One-third of outstanding Israeli schools are from Arab sector
Government finds about 40 percent of top schools are national religious, 26 percent are regular secular.
Fifty-two percent of students graduating from the Israel Arts and Science Academy in Jerusalem received an "outstanding" grade on their matriculation exams - the highest percentage among all high schools in the country.
According to data for the 2007-08 school year, published by the Education Ministry Sunday, the academy was rated far above the second-best school: the Albion Academy in Sajur, with 40.6 percent. Third was Horev, a private religious school for girls in Jerusalem (36.0 percent), fourth was the Baptist High School in Nazareth (31.2 percent), and fifth was the state religious school for girls in Ramat Gan (31.0 percent).
The lion's share of the 15 top-performing schools were semi-private, or "recognized but unofficial," institutions that receive some state funding, but also charge high tuition and accept only excellent students.
About 40 percent of the best performers were national religious schools, and 33 percent were Arab schools. Only 26 percent were ordinary secular schools.
About half of last year's 15 top schools also made the list two years ago; another five were ranked between 15 and 30 on the list of top schools in 2006-07.
To get an outstanding score, a student must have a weighted average of 90 or above if he took exams in a total of 30 or more study units, and 95 or above if he took 25 to 30 units. Only a few thousand students every year meet this standard.
The Israel Arts and Science Academy, run by an organization called the Society for Excellence Through Education, only accepts applicants who do well on its entry exam and it charges NIS 2,500 in tuition per month. But Hizki Arieli, director of the society, insisted that the real key to its success is "a high-quality, professional staff and the personal attention given to each student."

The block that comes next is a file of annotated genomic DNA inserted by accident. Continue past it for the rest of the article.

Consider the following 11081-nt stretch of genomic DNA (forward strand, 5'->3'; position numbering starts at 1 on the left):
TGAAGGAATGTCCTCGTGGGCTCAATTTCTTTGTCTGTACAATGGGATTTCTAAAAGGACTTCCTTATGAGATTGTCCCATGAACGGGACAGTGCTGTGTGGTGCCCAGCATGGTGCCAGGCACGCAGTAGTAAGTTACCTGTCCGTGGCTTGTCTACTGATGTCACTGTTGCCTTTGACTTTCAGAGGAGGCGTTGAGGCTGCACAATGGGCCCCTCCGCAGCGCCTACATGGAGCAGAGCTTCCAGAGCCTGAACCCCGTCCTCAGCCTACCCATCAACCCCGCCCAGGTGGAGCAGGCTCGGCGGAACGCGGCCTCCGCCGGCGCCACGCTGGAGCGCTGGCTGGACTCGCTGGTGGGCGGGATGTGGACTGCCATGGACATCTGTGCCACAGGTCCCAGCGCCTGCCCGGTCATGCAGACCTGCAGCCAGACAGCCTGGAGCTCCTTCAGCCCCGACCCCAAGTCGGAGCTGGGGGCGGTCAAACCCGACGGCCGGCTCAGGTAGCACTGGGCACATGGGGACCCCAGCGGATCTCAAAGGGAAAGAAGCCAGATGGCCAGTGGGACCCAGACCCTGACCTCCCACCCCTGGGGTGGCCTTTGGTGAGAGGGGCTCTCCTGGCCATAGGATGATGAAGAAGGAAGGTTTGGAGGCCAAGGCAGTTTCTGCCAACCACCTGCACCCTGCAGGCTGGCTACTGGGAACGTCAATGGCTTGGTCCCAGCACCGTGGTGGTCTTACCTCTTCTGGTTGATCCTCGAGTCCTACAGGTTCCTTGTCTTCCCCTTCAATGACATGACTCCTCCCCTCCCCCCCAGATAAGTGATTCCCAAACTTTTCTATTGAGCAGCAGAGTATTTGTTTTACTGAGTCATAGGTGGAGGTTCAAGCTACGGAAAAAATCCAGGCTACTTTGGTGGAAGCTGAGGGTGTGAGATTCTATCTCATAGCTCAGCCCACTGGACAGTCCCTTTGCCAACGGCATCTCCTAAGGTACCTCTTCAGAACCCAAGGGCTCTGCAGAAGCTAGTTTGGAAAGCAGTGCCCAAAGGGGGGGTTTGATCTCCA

Ali Assadi, Albion's principal, said his school draws its students, most of whom are Muslim, from all over northern Israel. To be accepted, applicants must have had an average of 85 or higher in junior high.
The school is private, Assadi added, and none of the teachers have tenure: "If I see a burned-out or conservative teacher, I immediately get rid of him. The ability to choose the teachers affects the students' achievements."
Rabbi Oded Meislisch, Horev's principal, declined to say how much tuition the school charges, but acknowledged that there is an entry exam. He said the school places "a very strong emphasis on Torah combined with secular studies," and "the connection to values and excellence produces the results."
"I don't want to accuse the public education system, but the lack of schools from this framework on the outstanding list raises questions," he added.
But Prof. Chaim Adler of the Hebrew University of Jerusalem, an Israel Prize laureate in education, rejected the schools' explanations for their success.
"It's not hard to produce high scores if you have entry exams and demand high tuition from the parents," he said. "The public education system is left with the average or below-average students, because the best are drawn to the semi-private schools. But these 'private' schools are paid for by the state, which builds their buildings and contributes to their teachers' salaries. We mustn't delude ourselves: Without massive investment in the public school system, which still educates most students, our results will not improve."
Just last week, Education Minister Gideon Sa'ar termed the proliferation of "recognized but unofficial" schools "intolerable and warped."
"The ease with which private schools are established with public funds weakens the official education system," he said.
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